Just got an email from BEA announcing something called BEA dev2dev Live! BEA dev2dev Live! is an online technical event center bringing together live webinars and both downloadable and on-demand training events. BEA dev2dev Live is focused on educating and training developers, architects, and administrators with key tips, tricks, best practices, and in-depth “how-to” sessions from top BEA engineers and customers. Looks pretty interesting at first glance – Another one for the bookmarks.

Designing J2EE Applications for Real-Life Clustered Environments

Designing J2EE Applications for Real-Life Clustered Environments by Anil Sharma and Navneet Singh — What works on a single server can crash and burn in a cluster. In this article, the authors draw from their practical experience to list and discuss some critical considerations when building J2EE applications so that they can be deployed in a clustered environment without requiring any code changes.

Navigating the Web-development Framework jungle

The landscape of application frameworks, especially in the web tier has really matured and grown where they are many quality choices available for the developer. My team and I are in the process of starting some major development work on a bunch of new J2EE applications and I’m sticking my head up and trying to look at what’s available in terms of frameworks in the web-tier.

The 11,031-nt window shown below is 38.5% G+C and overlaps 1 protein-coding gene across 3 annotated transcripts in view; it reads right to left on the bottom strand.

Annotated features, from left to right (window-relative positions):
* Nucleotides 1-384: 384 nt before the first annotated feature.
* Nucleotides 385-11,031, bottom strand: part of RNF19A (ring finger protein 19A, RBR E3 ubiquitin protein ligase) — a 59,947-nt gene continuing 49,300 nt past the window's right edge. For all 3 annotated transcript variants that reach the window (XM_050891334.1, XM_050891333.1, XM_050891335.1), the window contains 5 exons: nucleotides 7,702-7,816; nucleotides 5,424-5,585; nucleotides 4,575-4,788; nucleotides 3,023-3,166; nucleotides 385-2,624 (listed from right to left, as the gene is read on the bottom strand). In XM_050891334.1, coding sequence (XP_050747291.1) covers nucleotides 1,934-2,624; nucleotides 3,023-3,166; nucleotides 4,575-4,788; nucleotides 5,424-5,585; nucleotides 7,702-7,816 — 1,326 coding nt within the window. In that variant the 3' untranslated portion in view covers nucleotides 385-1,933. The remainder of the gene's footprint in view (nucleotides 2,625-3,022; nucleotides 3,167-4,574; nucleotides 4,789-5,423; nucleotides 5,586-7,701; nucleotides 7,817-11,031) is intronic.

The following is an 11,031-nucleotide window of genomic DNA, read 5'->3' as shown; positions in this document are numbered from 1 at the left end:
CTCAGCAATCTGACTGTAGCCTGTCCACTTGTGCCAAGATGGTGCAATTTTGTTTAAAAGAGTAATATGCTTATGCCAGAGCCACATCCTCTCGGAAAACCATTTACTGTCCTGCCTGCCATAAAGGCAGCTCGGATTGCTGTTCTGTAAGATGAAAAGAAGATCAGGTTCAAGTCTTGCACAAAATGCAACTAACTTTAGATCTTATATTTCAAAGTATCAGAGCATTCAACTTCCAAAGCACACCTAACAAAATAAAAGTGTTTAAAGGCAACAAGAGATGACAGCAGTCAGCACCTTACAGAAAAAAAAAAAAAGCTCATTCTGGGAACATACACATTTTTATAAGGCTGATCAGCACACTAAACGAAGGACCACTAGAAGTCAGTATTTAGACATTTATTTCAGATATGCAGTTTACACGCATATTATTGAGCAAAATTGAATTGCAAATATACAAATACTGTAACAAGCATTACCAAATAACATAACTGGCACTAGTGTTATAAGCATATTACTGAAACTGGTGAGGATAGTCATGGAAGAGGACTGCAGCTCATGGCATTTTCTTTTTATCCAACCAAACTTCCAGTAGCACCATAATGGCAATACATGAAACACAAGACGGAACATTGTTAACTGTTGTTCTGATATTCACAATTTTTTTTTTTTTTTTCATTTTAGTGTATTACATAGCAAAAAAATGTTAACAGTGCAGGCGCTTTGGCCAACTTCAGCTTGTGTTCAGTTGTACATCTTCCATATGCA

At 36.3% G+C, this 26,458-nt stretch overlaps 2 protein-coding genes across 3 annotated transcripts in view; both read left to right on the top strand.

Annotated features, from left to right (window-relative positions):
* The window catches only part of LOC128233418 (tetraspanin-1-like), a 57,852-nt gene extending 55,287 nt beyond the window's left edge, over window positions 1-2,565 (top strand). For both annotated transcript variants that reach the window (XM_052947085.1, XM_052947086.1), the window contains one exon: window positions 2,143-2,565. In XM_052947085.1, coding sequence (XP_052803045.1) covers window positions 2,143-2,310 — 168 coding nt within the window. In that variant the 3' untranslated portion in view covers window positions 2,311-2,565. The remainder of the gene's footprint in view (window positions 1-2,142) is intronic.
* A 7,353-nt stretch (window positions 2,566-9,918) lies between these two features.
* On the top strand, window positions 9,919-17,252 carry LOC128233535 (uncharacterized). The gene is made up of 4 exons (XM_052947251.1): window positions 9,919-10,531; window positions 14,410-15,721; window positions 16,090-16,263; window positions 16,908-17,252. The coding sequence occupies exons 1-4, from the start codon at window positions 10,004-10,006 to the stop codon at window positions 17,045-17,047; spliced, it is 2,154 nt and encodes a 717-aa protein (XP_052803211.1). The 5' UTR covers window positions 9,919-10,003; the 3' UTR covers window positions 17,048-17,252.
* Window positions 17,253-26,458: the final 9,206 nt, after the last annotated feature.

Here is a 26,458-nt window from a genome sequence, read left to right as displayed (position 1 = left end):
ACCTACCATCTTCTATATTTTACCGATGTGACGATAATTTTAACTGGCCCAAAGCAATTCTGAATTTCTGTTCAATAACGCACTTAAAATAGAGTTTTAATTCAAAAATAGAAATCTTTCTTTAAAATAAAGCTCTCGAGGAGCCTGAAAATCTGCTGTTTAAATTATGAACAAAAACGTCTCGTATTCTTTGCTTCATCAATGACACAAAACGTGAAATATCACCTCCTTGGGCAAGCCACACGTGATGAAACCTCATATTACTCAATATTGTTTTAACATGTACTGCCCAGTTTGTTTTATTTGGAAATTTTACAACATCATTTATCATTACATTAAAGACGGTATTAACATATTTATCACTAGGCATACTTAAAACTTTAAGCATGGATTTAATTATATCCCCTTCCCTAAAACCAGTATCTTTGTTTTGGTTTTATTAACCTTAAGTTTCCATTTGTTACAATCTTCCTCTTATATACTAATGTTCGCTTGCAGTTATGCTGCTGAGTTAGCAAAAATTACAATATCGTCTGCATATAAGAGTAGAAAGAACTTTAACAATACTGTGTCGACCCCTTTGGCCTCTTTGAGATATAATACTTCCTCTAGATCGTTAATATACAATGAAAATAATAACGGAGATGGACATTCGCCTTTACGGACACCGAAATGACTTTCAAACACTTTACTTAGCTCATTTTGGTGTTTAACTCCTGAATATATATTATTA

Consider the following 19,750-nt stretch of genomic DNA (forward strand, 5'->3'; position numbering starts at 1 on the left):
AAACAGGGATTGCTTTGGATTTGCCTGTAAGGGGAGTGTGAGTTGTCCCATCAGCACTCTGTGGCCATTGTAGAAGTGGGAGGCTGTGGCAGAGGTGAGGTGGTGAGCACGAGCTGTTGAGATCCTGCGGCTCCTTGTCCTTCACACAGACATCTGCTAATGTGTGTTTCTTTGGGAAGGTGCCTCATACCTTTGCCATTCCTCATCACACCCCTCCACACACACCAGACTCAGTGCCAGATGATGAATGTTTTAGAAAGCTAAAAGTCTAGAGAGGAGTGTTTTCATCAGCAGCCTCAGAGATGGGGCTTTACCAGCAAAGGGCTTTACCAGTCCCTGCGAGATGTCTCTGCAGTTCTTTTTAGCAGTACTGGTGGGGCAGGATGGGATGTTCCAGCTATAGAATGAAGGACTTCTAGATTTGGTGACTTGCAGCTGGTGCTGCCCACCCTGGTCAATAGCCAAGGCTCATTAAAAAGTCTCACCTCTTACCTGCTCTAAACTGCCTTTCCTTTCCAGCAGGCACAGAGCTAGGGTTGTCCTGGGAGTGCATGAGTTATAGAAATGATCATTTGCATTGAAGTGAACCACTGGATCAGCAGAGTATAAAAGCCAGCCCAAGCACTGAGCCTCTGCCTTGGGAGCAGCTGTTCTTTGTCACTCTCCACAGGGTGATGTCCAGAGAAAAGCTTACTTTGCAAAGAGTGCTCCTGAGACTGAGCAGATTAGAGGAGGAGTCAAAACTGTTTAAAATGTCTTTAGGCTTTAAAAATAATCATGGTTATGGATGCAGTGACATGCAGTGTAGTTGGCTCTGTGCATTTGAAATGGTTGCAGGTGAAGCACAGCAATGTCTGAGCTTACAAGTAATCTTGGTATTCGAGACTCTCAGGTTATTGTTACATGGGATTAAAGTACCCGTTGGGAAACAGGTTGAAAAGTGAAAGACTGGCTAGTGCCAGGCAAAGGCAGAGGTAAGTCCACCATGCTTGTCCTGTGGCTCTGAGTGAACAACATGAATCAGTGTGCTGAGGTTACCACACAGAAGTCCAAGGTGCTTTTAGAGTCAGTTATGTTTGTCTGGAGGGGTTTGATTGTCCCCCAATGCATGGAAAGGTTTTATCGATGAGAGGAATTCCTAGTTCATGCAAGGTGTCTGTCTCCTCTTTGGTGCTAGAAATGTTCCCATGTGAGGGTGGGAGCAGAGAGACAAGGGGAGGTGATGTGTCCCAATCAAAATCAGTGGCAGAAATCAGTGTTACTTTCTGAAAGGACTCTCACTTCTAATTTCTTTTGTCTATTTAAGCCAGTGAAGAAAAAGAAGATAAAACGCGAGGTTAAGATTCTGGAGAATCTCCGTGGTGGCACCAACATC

Most of the applications that we are going to write or re-write are going to consume existing services that encapsulate business logic, integration, persistence, etc. In my company, I’ve standardized on the use of ‘services’ and I use the word loosely, to enable loosely coupled application and reuse of business logic. Most of our services are stateless, built using EJB’s (no entity beans, CMP or otherwise) and these services isolate the consumer from all of the transactional, integration type of stuff. All of these services are exposed directly via the EJB interface. Some services are also enabled as Web Services with things like JAX-RPC, Axis and WebLogic’s EJB to Web Services Ant tasks. All of the Web Services interfaces or methods are custom coded methods that return a String of XML as it’s output. From the Java side, the object graph is serialized to XML and the client can consume the XML being returned using the Schema provided, if they choose to do so. If not, the XML can be deserialized back into Java using XStream or XMLBeans. Non-Java clients can also consume these services and parse the returned XML using their own mechanisms. These services have enabled loose coupling and clean integration by .NET clients to our Java/J2EE backend.